Forensics 101

RAM Forensic Analysis

by Eliézer Pereira

1 Goal

The purpose of this article is show how to perform a RAM memory forensic analysis, presenting some examples of information that can be retrieved and analyzed to help identify indications of security incidents as well as fraud and other illegal practices through information systems.

2 Good Practices and Techniques for Computer Forensic Analysis

2.1 NIST 800-86

The National Institute of Standards and Technology (NIST) is known worldwide for the publication of documents that bring well detailed and well comprehensive technology standards.

Document 800-86 – Guide to Integrating Forensic Techniques into Incident Response has a number of recommendations for proceeding with forensic analysis of security incidents, from data collection to the preparation of a final report.

2.1.1 Steps for Forensic Analysis, according to NIST

Collect – Identify, label, and proceed with the acquisition of data from diverse sources, in a documented way and ensuring the integrity of the data.

Examine – Process the collected data, which usually requires manual methods and automated forms, already trying to identify possible data relevant to the investigation.

Analyze – Continue processing in a more careful way and already having a direction to investigate. At this stage too collections of other data sources can bring additional evidence.

Report – Describe the result of the analysis that must include the report of everything that has been done since the first stage. Report actions taken, as well as tools and procedures used. Analyze other risks and suggest improvements for internal controls and tools, in order to reduce the impact to the business by detecting weaknesses that can cause recurrence of an incident, for example.

2.2 RFC 3227

RFC 3227 provides good practice for acquiring digital evidence. The order in which data are collected can determine the success or failure of an investigation.

This order is called the Volatility Order, which as its name suggests, directs that volatile data must be collected first.  Volatile data is any data that can be lost with system shutdown, such as a connection to a website that is still registered with RAM. We must prioritize the acquisition of evidence from the most volatile to the least volatile:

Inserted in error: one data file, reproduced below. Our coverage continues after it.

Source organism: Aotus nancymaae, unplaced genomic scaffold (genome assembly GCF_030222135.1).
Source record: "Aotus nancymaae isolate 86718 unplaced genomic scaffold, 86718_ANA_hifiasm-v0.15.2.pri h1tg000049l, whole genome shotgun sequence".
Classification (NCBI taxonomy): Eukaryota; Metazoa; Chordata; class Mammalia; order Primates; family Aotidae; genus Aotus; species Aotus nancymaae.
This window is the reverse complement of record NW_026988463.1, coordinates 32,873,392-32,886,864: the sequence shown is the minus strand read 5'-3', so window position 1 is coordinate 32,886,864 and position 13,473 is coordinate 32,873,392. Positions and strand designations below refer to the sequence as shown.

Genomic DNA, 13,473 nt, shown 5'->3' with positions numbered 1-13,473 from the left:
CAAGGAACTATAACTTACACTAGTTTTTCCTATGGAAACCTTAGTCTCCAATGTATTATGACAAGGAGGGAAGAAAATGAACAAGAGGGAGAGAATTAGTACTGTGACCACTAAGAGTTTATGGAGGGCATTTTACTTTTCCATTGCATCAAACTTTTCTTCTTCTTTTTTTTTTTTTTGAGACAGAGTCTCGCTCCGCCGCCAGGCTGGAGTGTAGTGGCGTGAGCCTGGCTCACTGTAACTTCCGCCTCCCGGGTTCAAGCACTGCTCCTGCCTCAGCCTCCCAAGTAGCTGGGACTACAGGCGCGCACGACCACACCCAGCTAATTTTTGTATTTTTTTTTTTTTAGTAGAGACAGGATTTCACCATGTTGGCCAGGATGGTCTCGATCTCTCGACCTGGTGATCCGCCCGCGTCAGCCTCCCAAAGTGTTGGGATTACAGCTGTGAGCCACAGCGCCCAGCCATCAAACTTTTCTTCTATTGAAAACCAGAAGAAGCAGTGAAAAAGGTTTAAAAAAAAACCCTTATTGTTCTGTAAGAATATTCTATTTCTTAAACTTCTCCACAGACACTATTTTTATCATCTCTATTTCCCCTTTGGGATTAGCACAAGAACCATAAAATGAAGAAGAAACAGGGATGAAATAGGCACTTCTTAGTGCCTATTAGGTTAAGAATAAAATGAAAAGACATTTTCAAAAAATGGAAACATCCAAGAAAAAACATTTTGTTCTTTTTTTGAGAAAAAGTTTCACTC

* Caches
* Routing tables, process tables, memory
* Temporary system files
* Hard drive
* Remote logs, monitoring data
* Physical network configuration, network topology
* Media files (CDs, DVDs)

3 RAM Memory Analysis

The Random Access Memory (usually abbreviated to RAM) is a type of memory that allows reading and writing, used in digital electronics. When running a program, it is read into a storage device. A CD, for example, is transferred to the RAM, and then it will be run by the processor. Access to RAM is advantageous because it has much higher transfer rates than the hard disk.

The disadvantage is the loss of data stored when the computer is turned off. When the computer is turned on, the boot process of the boot system is redone having libraries, drivers and preference settings copied back to the RAM. The RAM memory can contain several types of files from executable programs and network communication port information to operating system log files, web browsing logs, photos, text files, etc.

As previously mentioned, this content can be lost when the machine shuts down, and in computer forensic analysis, the aforementioned Volatility Order must be followed mandatorily, to ensure that evidence is not lost.